The failed 'war on women': 5 big election victories for women
One surefire way to lose an election bid? Make offensive, inaccurate comments about rape and abortion
As analysts make inferences based on last night's election results, one lesson has become resoundingly clear: Candidates shouldn't make ill-informed or offensive comments about rape or abortion. After Republican Senatorial candidates delivered several such widely-criticized remarks, inadvertently making national news, many Democrats repeated their cry that the GOP was waging a "war on women." Judging from the 5 key results below, voters may have agreed:
1. Todd Akin loses to Claire McCaskill in Missouri's Senate race
Sen. Claire McCaskill (D) was widely regarded as one of the most politically vulnerable Democratic senators in this election cycle, but the gulf between McCaskill and Republican challenger Todd Akin grew after Akin made factually incorrect comments about rape-triggered pregnancies in August. (Such pregnancies are "really rare," declared Akin infamously, because "if it's a legitimate rape, the female body has ways to try to shut that whole thing down.") Though Mitt Romney carried Missouri with 53.9 percent of the presidential vote, McCaskill beat Akin by 15 points. "The voters in Missouri had a legitimate election to shut down Todd Akin," says Diana Reese in The Washington Post.
2. Richard Mourdock loses to Joe Donnelly in Indiana's Senate race
Akin wasn't the only Republican to derail his candidacy with controversial rape comments. When asked during an October debate whether abortion should be allowed in cases of rape or incest, Indiana Senate hopeful Richard Mourdock (R) replied that he had long "struggled" with that question, but "came to realize that life is that gift from God," and that "even when life begins in that horrible situation of rape, that it is something that God intended to happen." With 99 percent of precincts reporting, Democratic candidate Joe Donnelly has earned 49.9 percent of the vote, with Mourdock earning 44.4 percent. "Richard Mourdock brought this all on himself," said Indiana's Democratic Party chairman Daniel J. Parker in The New York Times.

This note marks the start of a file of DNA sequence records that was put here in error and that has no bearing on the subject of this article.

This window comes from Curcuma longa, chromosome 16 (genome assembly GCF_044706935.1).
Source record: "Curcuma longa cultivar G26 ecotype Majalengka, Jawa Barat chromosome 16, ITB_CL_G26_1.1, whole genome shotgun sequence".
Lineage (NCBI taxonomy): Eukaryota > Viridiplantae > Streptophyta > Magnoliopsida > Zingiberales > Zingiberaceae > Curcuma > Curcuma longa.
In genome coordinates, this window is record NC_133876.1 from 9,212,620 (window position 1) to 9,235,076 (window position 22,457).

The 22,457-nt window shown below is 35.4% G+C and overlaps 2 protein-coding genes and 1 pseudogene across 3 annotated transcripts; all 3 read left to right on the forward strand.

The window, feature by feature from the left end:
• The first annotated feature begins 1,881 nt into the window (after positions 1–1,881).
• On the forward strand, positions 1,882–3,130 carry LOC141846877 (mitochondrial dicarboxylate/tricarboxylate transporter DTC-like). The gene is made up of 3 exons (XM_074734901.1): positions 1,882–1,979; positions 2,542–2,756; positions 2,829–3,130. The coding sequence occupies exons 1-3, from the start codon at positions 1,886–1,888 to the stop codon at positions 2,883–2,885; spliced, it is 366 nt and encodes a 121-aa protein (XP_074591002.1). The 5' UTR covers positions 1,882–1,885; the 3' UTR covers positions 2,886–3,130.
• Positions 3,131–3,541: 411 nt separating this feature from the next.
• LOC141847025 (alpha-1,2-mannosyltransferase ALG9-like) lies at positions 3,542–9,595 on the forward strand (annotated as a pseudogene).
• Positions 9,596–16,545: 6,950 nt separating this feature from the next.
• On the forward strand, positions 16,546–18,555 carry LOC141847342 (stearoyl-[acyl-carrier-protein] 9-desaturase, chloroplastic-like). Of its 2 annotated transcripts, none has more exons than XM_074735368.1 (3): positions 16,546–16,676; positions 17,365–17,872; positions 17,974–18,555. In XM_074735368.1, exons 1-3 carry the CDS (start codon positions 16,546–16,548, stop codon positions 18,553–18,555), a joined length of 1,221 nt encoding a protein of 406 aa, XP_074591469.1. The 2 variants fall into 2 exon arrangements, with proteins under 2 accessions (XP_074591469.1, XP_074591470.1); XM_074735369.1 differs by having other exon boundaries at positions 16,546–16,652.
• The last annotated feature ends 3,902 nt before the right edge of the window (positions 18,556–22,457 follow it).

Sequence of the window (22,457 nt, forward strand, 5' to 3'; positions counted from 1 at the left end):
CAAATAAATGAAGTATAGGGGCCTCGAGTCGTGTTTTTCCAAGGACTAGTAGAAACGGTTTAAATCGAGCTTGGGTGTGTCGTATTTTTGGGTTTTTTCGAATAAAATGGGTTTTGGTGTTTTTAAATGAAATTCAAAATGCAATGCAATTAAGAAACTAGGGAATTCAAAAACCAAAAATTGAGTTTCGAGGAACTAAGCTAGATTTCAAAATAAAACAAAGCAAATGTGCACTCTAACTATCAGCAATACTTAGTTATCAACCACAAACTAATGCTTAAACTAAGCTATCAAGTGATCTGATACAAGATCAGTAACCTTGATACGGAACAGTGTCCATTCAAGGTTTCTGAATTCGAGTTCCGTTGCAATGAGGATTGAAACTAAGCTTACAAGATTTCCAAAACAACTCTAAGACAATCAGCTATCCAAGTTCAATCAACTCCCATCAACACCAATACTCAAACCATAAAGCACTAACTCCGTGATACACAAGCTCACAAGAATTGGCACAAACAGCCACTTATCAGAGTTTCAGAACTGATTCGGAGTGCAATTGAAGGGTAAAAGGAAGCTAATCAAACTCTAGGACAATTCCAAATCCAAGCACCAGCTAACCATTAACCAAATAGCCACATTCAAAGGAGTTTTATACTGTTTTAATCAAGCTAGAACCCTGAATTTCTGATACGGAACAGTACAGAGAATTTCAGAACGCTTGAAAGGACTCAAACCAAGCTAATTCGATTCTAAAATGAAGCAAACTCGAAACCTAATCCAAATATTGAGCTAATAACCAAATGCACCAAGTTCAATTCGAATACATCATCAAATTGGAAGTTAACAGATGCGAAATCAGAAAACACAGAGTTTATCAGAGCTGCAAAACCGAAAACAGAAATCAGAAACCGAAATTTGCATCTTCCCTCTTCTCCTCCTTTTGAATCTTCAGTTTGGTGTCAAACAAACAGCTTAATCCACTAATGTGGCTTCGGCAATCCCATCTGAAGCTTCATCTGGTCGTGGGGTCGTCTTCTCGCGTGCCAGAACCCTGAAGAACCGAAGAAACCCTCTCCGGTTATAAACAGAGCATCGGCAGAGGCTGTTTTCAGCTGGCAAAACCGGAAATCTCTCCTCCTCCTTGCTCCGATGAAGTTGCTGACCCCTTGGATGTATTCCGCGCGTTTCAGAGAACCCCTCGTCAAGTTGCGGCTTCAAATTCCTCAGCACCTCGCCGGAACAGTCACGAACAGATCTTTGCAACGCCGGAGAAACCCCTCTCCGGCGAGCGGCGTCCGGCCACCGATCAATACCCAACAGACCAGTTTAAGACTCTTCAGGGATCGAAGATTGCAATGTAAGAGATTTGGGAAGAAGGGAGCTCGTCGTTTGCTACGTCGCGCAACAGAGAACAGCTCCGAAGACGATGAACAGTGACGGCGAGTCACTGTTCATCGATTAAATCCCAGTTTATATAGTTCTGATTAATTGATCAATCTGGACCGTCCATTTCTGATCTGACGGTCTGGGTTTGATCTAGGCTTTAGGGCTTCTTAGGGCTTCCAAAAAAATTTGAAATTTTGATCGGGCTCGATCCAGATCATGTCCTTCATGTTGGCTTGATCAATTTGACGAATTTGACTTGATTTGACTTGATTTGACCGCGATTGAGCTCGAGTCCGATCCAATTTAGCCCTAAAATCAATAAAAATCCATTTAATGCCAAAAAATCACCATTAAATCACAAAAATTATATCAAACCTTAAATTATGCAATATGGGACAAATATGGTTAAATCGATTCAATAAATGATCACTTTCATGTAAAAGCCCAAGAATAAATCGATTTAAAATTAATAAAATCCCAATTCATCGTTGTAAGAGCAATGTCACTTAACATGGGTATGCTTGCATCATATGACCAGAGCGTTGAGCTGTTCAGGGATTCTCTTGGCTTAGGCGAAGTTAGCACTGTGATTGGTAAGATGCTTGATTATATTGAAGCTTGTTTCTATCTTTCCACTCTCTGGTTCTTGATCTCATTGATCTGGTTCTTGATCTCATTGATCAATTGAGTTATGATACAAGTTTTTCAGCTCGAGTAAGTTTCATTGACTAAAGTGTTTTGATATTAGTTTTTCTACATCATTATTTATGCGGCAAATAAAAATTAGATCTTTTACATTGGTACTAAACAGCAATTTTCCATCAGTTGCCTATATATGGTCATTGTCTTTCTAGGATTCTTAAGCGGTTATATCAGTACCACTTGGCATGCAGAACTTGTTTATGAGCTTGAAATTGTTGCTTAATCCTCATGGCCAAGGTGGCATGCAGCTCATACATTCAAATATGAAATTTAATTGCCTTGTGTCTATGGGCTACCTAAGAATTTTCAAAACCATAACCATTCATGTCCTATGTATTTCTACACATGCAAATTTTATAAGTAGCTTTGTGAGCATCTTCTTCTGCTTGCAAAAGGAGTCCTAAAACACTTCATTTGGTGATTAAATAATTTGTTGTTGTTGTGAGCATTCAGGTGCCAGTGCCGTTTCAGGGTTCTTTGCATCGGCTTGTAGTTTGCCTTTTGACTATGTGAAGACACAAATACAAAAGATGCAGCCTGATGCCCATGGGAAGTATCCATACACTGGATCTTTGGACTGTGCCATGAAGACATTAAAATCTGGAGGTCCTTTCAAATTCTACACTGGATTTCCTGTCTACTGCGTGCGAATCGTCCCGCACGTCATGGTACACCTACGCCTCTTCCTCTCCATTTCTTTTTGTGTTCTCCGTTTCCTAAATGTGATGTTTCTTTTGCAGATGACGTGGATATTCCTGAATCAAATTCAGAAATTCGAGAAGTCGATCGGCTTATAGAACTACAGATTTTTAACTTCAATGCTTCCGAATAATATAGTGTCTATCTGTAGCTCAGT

3. Elizabeth Warren defeats Scott Brown in Massachusetts
Though Massachusetts' incumbent Sen. Scott Brown (R) didn't make any high-profile controversial remarks like Akin or Mourdock, his defeat by passionately pro-abortion-rights candidate Elizabeth Warren (D), who claimed 53.8 percent of the vote to Brown's 46.2 percent with 97 percent of precincts reporting, was hailed as another major victory by groups like Emily's List, which backs female candidates who support abortion rights, and Planned Parenthood's political action committee.
4. Roger Rivard loses to Steven Smith in Wisconsin
"It wasn't just the big names that pulled national attention where thoughtless comments about rape, abortion, or women in general had an impact," says Lindsay Cross at Mommyish. Wisconsin State Rep. Roger Rivard (R) earned national headlines after being quizzed about an anecdote in which he repeated his grandfather's warning that "some girls rape easy." (Translation: Some women, feeling remorseful after consensual sex, claim they had been raped instead). His loss to Democratic challenger Steven Smith shows that "across the board, where we saw offensive comments about women, we saw defeat," says Cross.
5. President Obama defeats Mitt Romney
For all the Senatorial races, "the biggest rebuke of the 'war on women" last night happened at the top of the ballot," says Cross at Mommyish. Romney has an "uneven and inconsistent record when it comes to women's health," and Paul Ryan is passionate anti-abortion, having worked on legislation to redefine rape and to introduce a federal personhood bill. Obama, by contrast, coasted to victory as a "vocal supporter of women's rights throughout his presidency."